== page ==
2:15pm            Concurrent Session Room A: BreastScreen Aboriginal Engagement Phase 3 by Christine Fing, BreastScreen Aboriginal Engagement Project

                         Officer and Meg O`Brien, Manager @ BreastScreen NSW GW 
                         Concurrent Session Room B: Maternal Smoking Cessation Capacity Development Project by Desley Thompson, Manager @Ninti One


3:00pm            AFTERNOON TEA ~ Network with Service Providers/Exhibitors 

3:30pm           Keynote Session: ‘Tidda-Links’ Aboriginal and Torres Straits Islander Women Guiding Service Planning by Toni L. Smith, Principal Female

                         Aboriginal Health Worker & Renee Lovell, Manager DV & Women’s Health @Sydney Local Health District

4:15pm            Keynote Session: Culturally capable Pharmacists! How do we get there? by Bronwyn Clarke, Chief Executive Officer @ Australian Pharmacy

                         Council and Associate Profesor Faye McMillan, Director of the Djirruwang Program @Charles Sturt University   

5:00 pm           INTERACTIVE PANEL - YARNING CIRCLE with Elders, Guest Speakers & All Delegates







For 2021, we offer new and exciting innovation for our conferences. Day 3 is devoted to a professional development workshop or masterclass. As such, we have introduced several exciting networking and professional development innovations which is an extra cost for your chosen masterclass. Day Three is optional so please make sure you complete your registration form with the masterclass included if you intend to attend.



The Healing Circle Work masterclass addresses emotional challenges and barriers faced by people who have had traumatic experiences. Healing Circle Work is not a therapeutic program, but therapeutic outcomes are experienced. As participants, you will learn to live life in the moment recognising and understanding your own spirituality, and gaining the ability to enter the moment to reaffirm yourselves. 

This workshop will teach you to learn to appreciate and be accountable for your highest good, and the highest good of others around you.  Healing Circle Work is provided in group sessions, and is suitable for both Indigenous and non-Indigenous participants over 18 years of age. Reserve your place now and

let us unlock this ancient Aboriginal wisdom and knowledge shared with all peoples.

                                                          Healing Circle Works is strictly limited to 10-12 people only. Cost is $350 per person.



Speakers Information 

The National Indigenous Chronic Diseases Conference is blessed with a kaleidoscope of First Nations guest speakers, sharing stories, successes and challenges they’ve overcome, presenting great opportunities and inspiration for delegates to participate in an event that is devoted to the sharing of Culture, Empowerment, Education & Networking. Drawn from a variety of cultural backgrounds, professional careers and grass-roots community commitments, this year’s conference speakers are the difference between an ordinary and extraordinary event; one that is soon forgotten and one which lingers in attendees' memories, a source of tremendous benefit long after the conference is over.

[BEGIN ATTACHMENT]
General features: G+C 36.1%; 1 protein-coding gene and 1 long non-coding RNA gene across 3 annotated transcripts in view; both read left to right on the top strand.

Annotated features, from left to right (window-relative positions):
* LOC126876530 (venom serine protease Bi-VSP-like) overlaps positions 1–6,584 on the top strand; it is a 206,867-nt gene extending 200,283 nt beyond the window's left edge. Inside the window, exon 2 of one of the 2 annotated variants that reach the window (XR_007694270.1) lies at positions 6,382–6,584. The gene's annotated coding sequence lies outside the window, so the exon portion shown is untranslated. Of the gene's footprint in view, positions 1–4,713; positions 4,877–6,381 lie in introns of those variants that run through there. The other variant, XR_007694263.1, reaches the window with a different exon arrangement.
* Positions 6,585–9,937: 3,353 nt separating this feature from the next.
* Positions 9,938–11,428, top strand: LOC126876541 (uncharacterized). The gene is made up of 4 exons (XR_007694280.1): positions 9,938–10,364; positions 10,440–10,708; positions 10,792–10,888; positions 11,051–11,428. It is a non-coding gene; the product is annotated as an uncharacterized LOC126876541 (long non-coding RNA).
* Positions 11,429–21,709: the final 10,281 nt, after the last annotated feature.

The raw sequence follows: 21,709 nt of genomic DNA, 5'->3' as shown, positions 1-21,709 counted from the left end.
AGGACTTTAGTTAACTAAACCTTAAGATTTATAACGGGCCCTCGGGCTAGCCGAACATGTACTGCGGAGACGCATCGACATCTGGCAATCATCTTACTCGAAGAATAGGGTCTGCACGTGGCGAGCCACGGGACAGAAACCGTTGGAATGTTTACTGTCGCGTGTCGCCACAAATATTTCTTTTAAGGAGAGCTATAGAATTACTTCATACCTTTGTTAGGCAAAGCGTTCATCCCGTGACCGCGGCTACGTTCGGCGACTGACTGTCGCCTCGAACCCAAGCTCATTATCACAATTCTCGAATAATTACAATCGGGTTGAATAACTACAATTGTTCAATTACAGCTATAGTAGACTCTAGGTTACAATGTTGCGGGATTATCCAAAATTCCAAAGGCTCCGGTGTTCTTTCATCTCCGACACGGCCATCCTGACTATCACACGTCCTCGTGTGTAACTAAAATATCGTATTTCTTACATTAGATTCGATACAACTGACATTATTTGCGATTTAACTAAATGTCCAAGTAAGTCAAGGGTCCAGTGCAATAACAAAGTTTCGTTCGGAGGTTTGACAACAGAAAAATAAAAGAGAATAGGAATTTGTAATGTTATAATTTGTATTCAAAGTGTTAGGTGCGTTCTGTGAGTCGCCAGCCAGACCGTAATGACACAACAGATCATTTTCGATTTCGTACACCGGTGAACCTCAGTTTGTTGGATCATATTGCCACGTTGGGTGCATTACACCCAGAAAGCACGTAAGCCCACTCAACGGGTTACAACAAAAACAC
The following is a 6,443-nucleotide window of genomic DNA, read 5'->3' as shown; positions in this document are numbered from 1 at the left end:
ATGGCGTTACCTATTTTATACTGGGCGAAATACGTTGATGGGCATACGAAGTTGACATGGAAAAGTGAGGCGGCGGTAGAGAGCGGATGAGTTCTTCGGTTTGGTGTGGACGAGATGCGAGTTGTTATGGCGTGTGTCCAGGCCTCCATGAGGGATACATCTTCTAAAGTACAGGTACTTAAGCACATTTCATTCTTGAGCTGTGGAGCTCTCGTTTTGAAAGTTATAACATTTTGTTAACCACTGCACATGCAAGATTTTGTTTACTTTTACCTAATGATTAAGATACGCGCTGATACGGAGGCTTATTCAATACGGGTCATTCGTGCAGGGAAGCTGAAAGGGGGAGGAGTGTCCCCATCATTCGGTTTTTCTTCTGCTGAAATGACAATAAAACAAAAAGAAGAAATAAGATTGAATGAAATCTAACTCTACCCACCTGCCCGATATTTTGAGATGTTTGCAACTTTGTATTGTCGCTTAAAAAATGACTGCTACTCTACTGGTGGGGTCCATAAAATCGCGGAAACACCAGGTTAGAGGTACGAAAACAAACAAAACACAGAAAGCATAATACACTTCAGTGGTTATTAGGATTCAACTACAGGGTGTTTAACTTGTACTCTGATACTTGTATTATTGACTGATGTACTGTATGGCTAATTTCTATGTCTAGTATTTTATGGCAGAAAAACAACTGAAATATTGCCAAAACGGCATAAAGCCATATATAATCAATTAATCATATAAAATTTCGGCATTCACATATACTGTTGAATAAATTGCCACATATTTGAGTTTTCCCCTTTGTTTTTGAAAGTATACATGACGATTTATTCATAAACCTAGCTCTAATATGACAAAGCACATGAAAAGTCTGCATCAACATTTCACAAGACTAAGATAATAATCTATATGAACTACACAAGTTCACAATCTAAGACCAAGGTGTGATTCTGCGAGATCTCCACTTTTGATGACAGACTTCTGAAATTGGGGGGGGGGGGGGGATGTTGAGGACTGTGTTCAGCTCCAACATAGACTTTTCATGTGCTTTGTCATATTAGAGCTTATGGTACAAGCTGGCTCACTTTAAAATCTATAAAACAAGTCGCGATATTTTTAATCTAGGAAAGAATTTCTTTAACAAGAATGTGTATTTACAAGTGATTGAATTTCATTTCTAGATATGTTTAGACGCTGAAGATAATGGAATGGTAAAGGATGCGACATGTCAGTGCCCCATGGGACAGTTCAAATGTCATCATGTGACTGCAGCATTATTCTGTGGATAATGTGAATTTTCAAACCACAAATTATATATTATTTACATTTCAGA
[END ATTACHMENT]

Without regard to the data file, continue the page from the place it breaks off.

To view each speaker’s profile, please Click Here




Register early to get a discount! Please note that registrations are set out in an affordable way for organisations, which changes on a monthly basis. Hence the earlier you register, the more savings for your organisation. Registration fees include all-day access to the event, available conference papers, daily lunch and refreshments for registered delegates only. Fees do not include travel costs or accommodation. Registration fees must be received within 7 DAYS of from being issued an invoice. Otherwise, bookings will not be considered.  To register, please click on the registration button and complete the form or you can also request a conference brochure and the registration form to be sent to you by email at  


The Gold Coast is a metropolitan region south of Brisbane on Australia’s east coast. It's famed for its long sandy beaches, surfing spots and elaborate system of inland canals and waterways. It’s also home to theme parks such as Sea World and Wet’n’Wild. Inland, hiking trails crisscross Lamington National Park’s mountain ridges and valleys, home to rare birds and rainforest. The first COVID-19 vaccines roll-out in QLD was administered in the Gold Coast.


The Seaworld Resort is really Where Serious Business Meets Serious fun! Boasting a stunning Broadwater location and easy access to Australia’s best theme parks, Sea World Resort is your one-stop-shop for memorable conferences & social events which can be arranged on-site or at one of our theme park sister properties. Sea World Resort’s new state of the art conference centre offers unique and versatile meeting rooms that can cater for up to 950 delegates and is divisible into 3 rooms. The rooms open onto The Veranda, a covered al-fresco pre-function area ideal for trade exhibitions, cocktail receptions, tea breaks and lunches. With 400 accommodation rooms which all include complimentary IFI as well as a balcony or patio to enjoy the gorgeous Gold Coast weather, we have you covered!